Takeaway: FINRA has jurisdiction over all funding portal members and associated persons. Current and prospective intermediaries need to educate themselves about their obligations under FINRA funding portal rules and must comply with any requests for information and testimony from FINRA.

Second Cause of ActionFalse or Misleading Issuer Communications (FINRA Funding Portal Rules 200(c)(3) and 200(a) and SEC Regulation Crowdfunding Rule 301(c)(2)): As noted above, SEC Regulation Crowdfunding Rule 301(c)(2) requires an intermediary to deny an issuer access to its platform if it has a “reasonable basis for believing that the issuer or the offering presents the potential for fraud or otherwise raises concerns about investor protection,” or, if the intermediary already granted an issuer access to its platform, to rescind access and return investor funds after it becomes aware of such information.[32]

The panel determined that Fernandez violated SEC Regulation Crowdfunding Rule 301(c)(2) and FINRA Funding Portal Rule 200(a) based on the following facts that were known to him. First, Company A’s Form C filings contained numerous deficiencies, including inconsistencies in ownership information, changes in the number of securities to be sold to investors, and different offering deadline dates. Second, Fernandez was asked by the CEO of Company A to lower the target amount for its offering, close the offering early, and transfer investor funds to his personal bank account. The panel found that these were red flags that would have led a reasonable person to have serious investor protection concerns.[33] Furthermore, instead of terminating Company A’s access to the Portal, cancelling the offering, and returning investors’ money, Fernandez facilitated the transfer of funds to Company A’s CEO. For this misconduct, the panel determined that it would generally suspend the Portal for 30 days and suspend Fernandez for six months and fine him $10,000. However, due to the Portal’s expulsion and Fernandez’s bar for other violations, the panel did not impose these lesser sanctions.[34]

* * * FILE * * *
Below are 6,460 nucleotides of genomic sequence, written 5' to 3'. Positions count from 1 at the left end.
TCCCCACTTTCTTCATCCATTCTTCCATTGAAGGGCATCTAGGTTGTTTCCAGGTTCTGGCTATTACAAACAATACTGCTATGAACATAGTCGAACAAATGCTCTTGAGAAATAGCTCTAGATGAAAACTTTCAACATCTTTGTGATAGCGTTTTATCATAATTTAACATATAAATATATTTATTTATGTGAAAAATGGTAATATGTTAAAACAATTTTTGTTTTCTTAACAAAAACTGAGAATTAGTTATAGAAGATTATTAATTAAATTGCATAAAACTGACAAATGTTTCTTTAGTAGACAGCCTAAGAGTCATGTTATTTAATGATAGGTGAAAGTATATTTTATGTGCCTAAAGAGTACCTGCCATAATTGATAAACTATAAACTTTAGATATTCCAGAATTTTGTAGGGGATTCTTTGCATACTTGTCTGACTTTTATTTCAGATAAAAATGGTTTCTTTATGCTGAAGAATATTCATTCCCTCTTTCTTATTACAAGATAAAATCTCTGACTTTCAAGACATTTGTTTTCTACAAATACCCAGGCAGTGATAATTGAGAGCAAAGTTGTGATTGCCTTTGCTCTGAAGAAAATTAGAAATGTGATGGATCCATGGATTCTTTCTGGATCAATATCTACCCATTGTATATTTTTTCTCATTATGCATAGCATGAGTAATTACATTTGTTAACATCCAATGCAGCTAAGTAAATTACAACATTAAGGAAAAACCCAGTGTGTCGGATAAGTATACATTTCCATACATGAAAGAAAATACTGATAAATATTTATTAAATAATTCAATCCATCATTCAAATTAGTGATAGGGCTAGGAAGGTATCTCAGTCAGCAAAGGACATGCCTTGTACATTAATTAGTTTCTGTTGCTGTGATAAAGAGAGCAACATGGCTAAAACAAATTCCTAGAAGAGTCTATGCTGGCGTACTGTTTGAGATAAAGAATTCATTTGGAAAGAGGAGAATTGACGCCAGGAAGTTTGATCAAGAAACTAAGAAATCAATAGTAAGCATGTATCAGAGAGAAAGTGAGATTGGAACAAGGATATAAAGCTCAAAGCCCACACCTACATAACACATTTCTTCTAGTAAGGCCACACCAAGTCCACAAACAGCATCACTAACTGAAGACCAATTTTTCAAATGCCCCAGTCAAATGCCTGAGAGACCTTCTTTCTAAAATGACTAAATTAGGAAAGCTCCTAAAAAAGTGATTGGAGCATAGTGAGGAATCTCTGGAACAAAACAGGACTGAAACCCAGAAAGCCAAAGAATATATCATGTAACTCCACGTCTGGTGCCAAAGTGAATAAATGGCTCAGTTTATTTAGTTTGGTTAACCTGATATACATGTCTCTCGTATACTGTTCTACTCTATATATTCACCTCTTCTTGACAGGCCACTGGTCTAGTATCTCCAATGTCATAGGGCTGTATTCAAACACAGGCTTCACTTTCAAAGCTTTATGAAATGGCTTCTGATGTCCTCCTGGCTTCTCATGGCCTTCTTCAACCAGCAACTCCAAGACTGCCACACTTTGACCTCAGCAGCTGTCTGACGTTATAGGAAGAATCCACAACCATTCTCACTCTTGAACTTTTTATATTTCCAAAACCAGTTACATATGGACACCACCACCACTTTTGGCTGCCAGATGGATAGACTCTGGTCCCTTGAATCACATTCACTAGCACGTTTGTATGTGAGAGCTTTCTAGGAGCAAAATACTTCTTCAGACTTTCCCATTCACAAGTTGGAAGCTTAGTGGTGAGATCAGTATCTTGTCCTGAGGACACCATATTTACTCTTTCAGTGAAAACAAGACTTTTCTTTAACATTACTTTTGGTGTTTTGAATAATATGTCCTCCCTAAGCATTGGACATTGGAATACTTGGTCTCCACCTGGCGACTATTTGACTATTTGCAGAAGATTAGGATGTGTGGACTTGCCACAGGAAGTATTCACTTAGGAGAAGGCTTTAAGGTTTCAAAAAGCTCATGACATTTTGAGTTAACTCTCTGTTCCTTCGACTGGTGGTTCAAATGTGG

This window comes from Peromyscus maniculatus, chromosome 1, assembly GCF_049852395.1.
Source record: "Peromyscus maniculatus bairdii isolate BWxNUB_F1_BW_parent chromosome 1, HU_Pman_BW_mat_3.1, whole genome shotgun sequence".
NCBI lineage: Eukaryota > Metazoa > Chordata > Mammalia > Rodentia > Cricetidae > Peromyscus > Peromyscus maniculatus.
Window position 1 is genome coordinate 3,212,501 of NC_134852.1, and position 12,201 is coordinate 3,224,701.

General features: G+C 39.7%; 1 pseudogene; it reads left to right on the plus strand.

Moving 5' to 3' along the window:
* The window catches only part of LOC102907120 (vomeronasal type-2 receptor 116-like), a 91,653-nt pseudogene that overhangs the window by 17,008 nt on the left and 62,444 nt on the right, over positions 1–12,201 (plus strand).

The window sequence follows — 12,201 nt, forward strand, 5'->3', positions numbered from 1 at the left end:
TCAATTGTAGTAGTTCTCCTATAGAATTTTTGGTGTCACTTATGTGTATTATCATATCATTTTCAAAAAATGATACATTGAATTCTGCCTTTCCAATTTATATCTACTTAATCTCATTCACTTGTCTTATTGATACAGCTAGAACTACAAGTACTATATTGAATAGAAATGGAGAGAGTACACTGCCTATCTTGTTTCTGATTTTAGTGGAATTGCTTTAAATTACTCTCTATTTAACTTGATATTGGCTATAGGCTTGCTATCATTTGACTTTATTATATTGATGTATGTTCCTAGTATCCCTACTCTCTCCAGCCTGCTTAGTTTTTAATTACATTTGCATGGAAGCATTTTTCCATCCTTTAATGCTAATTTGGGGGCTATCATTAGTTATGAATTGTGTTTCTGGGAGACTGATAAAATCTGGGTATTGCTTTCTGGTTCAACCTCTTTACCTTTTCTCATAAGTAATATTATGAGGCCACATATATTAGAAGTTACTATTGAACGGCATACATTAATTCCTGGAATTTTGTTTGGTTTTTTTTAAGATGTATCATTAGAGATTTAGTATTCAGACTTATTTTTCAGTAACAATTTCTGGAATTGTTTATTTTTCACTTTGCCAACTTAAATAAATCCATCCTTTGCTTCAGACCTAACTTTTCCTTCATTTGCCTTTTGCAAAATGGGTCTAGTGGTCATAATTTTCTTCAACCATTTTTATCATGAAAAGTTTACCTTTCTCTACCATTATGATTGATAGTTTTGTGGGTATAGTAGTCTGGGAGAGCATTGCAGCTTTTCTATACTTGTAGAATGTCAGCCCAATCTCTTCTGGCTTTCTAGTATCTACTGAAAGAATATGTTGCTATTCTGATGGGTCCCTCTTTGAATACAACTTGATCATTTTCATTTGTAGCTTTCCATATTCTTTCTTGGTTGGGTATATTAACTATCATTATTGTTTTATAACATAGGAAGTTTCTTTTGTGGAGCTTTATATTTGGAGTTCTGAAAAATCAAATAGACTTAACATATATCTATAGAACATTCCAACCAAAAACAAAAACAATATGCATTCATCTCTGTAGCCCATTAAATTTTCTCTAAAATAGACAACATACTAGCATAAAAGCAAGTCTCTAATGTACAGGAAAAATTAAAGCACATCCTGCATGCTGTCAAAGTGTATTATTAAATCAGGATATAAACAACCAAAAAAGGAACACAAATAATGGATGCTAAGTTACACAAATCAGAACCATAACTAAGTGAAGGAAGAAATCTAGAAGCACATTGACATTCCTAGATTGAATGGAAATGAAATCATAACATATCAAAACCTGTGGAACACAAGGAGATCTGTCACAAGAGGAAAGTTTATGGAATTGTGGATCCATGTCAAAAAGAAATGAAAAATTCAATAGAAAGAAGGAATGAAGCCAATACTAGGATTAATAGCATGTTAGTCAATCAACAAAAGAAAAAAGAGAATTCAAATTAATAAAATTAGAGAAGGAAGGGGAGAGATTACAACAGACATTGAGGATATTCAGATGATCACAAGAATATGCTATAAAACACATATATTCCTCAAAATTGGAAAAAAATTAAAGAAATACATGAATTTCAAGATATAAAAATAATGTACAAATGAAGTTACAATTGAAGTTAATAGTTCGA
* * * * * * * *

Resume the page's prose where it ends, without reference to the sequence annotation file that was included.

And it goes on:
In contrast, the hearing panel dismissed the portion of the Second Cause of Action pertaining to FINRA Funding Portal Rule 200(c)(3). FINRA Funding Portal Rule 200(c)(3) establishes content standards for funding portal communications with investors. These standards include not only communications created by the funding portal, but also communications created by the issuer for the funding portal to provide to investors. A funding portal is not responsible for false or misleading issuer communications that have been prepared solely by the issuer unless the portal is aware of, or has reason to be aware of, the false or misleading statements. In its complaint, Enforcement alleged that Company A’s and Company B’s projections and forecasts were false and misleading, and that Respondents violated FINRA Funding Portal Rule 200(c)(3) by knowingly posting them. The hearing panel disagreed, determining that it was unclear whether the projections and forecasts were in fact misleading, and that Respondents did not have a duty to conduct due diligence on those projections and forecasts.